The clear focus of the FFCA will be on investigating complex cases of international money laundering. This will prevent anti-money laundering investigations taking a back seat to investigations into other crimes. With the FFCA, targeted capacities and specific competencies are being created for the first time to give permanent priority to significant cases of international money laundering with links to Germany. The aim is to ensure the long-term provision of adequate resources to prosecute these cases.
  • Using state-of-the-art technology to fight money laundering
    State-of-the-art digital technology will give FFCA employees the tools to carry out their investigative and supervisory work quickly and to a high standard. Given the complexity of money laundering activities, for example in the area of cryptocurrencies, and the large amounts of data involved, strong analytical capabilities are a key requirement for the FFCA. The focus here is also on the potential of data analytics and artificial intelligence.
  • Building specific expertise
    A lesson learned from the past is that not nearly enough was invested in building and further developing specific expertise in the field of anti-money laundering. Hence an integral part of the FFCA will be its own training and professional development programme, which will directly link theory and practice within the agency. The entire anti-money laundering system in Germany can only move forward through strong cooperation. The Centre for Training and Education will therefore develop training measures for FFCA employees and additional key players in Germany’s anti-money laundering system at the federal and Land level.
  • Improving money laundering supervision in the non-financial sector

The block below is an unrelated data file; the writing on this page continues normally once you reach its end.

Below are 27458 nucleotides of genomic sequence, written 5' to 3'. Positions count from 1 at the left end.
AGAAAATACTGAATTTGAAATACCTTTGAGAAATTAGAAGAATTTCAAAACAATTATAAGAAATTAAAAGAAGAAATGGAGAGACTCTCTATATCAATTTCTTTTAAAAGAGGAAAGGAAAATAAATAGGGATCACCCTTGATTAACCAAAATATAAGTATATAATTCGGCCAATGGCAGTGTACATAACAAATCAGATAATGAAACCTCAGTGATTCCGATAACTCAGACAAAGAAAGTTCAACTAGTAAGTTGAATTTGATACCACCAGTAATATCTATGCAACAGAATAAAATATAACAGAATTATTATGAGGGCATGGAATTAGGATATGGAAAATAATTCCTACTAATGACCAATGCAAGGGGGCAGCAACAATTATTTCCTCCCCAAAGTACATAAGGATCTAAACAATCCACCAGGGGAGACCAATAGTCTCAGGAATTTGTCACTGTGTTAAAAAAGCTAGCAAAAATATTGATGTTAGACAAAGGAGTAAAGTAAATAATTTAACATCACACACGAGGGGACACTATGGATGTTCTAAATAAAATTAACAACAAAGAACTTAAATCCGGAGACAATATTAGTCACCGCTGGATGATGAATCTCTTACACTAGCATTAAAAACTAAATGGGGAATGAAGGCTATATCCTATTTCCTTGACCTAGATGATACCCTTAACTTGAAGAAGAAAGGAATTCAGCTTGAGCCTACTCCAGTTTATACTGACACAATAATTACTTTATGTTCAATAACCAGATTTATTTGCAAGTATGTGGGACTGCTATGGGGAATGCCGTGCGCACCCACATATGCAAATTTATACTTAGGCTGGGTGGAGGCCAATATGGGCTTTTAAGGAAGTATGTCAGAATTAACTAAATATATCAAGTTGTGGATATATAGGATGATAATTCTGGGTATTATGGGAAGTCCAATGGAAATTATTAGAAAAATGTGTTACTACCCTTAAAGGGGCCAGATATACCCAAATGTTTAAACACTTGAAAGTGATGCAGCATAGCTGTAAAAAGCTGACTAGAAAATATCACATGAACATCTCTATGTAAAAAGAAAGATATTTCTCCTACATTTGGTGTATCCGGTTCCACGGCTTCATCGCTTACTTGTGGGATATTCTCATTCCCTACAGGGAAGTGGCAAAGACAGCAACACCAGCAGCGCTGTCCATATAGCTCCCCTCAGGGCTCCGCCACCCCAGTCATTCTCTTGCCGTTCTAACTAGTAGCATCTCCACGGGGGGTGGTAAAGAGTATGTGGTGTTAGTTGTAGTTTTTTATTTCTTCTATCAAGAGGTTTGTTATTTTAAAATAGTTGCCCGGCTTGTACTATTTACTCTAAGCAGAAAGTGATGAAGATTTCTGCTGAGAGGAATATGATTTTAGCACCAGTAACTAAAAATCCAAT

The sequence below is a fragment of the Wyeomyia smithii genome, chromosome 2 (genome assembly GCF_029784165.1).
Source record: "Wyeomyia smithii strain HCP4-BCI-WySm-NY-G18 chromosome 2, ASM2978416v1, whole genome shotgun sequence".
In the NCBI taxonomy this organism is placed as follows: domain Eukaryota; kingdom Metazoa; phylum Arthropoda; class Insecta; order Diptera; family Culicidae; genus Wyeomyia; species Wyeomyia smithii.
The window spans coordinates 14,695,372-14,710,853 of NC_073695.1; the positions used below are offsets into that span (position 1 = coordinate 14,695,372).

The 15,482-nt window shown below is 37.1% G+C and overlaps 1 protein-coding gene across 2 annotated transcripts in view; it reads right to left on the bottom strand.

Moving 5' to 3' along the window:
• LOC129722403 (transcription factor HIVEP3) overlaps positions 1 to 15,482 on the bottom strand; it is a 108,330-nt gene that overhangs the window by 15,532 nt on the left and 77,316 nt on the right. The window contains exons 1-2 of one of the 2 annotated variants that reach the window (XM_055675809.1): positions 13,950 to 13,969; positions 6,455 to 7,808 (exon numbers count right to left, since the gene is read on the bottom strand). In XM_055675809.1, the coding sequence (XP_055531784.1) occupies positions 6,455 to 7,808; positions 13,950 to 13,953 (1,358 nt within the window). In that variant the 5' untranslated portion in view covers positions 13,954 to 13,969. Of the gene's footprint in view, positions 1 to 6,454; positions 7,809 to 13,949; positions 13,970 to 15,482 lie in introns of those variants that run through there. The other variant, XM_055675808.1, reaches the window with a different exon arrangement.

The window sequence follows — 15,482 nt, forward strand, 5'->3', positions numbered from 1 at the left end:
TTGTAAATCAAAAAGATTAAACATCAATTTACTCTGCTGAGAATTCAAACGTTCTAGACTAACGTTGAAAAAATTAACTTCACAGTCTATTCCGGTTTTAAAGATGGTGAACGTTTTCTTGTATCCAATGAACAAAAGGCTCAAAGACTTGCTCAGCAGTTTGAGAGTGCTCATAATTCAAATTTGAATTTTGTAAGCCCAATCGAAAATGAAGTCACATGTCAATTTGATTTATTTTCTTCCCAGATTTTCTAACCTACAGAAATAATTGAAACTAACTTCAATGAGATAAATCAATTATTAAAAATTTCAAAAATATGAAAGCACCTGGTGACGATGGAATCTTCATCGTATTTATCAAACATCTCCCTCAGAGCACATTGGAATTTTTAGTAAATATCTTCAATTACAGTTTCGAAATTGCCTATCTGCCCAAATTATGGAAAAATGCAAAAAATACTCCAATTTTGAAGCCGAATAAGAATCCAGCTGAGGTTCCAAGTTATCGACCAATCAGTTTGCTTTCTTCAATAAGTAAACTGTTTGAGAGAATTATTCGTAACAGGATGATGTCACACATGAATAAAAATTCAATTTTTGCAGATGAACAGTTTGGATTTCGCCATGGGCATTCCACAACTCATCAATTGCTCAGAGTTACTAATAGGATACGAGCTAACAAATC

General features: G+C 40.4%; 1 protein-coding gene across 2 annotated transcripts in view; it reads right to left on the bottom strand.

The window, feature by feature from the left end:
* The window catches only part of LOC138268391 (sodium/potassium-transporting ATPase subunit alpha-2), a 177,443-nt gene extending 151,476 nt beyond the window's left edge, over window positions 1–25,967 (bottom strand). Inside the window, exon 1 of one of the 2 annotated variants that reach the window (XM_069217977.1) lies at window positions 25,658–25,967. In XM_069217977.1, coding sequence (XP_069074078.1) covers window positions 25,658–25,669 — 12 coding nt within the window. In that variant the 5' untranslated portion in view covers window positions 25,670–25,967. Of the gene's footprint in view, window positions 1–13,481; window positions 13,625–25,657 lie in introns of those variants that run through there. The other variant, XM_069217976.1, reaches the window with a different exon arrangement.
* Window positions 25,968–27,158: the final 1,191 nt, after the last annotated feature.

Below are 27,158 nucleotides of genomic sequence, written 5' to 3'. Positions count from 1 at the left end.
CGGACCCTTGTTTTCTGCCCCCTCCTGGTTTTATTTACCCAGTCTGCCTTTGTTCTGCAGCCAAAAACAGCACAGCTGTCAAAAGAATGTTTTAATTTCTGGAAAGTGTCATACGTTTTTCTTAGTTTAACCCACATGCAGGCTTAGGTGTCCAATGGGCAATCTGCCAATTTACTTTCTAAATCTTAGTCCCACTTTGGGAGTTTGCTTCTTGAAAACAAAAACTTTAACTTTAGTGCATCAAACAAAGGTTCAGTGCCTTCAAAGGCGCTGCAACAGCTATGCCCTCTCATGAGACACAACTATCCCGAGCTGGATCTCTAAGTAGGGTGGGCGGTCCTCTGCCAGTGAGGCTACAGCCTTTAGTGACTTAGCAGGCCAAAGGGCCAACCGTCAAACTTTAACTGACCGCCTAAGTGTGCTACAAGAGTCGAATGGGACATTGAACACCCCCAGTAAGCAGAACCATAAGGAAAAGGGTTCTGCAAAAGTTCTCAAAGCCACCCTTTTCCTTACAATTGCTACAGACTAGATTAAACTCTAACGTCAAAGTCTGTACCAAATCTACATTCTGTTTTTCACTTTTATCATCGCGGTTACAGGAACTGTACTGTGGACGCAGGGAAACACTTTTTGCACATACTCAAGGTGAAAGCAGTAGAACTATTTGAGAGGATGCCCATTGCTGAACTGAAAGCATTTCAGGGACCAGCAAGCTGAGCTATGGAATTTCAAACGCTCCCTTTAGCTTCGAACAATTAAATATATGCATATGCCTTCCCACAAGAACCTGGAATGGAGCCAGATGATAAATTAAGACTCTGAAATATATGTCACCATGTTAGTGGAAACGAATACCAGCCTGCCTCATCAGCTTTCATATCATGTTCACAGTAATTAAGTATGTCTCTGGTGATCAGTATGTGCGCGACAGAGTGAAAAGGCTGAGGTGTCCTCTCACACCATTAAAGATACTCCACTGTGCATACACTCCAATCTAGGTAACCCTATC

Supervision in the non-financial sector (for example in the real estate sector, the goods trade and the gambling sector) will be better coordinated. Under the umbrella of the FFCA, the Central Office for AML Supervision (Zentralstelle für Geldwäscheaufsicht, ZfG) will develop uniform guidelines for supervision in the non-financial sector to ensure a coordinated approach by the decentralised Länder supervisory authorities. To this end, the ZfG will operate a statistics and reporting system that enables supervisory authorities to pursue a uniform risk-based strategy and assess the effectiveness of adopted measures. The ZfG will also use its own resources to provide targeted support to Land supervisory authorities, for example during supervisory visits. This will ensure an efficient use of resources overall, and enable the nationwide transfer of specific expertise in this area. Furthermore, the aim is to work together with the Länder to reduce the high number of supervisory authorities.
  • Improving registers
    Transparency on beneficial owners is key to preventing and prosecuting money laundering more effectively. The quality of the data in the transparency register will be improved by providing additional access authorisations to the register. This will make it easier to discover false entries and to initiate adjustments.

    Incentives will be provided for companies to disclose their ownership and control structures in the transparency register of their own accord, and, in future, a new real estate transaction register will give the relevant authorities fully digital access to real estate data.
  • Introducing administrative asset investigations
    The FFCA will play an important role in the fight against money laundering and the illegal concealment of assets in the context of financial investigations. For this reason, in addition to the measures already set out in the draft Combating Financial Crimes Act, a new, proportionate procedure for investigations into suspicious assets is to be created for the FFCA. This procedure is to be presented in a separate legislative proposal, but will be included as an essential part of the current reform package.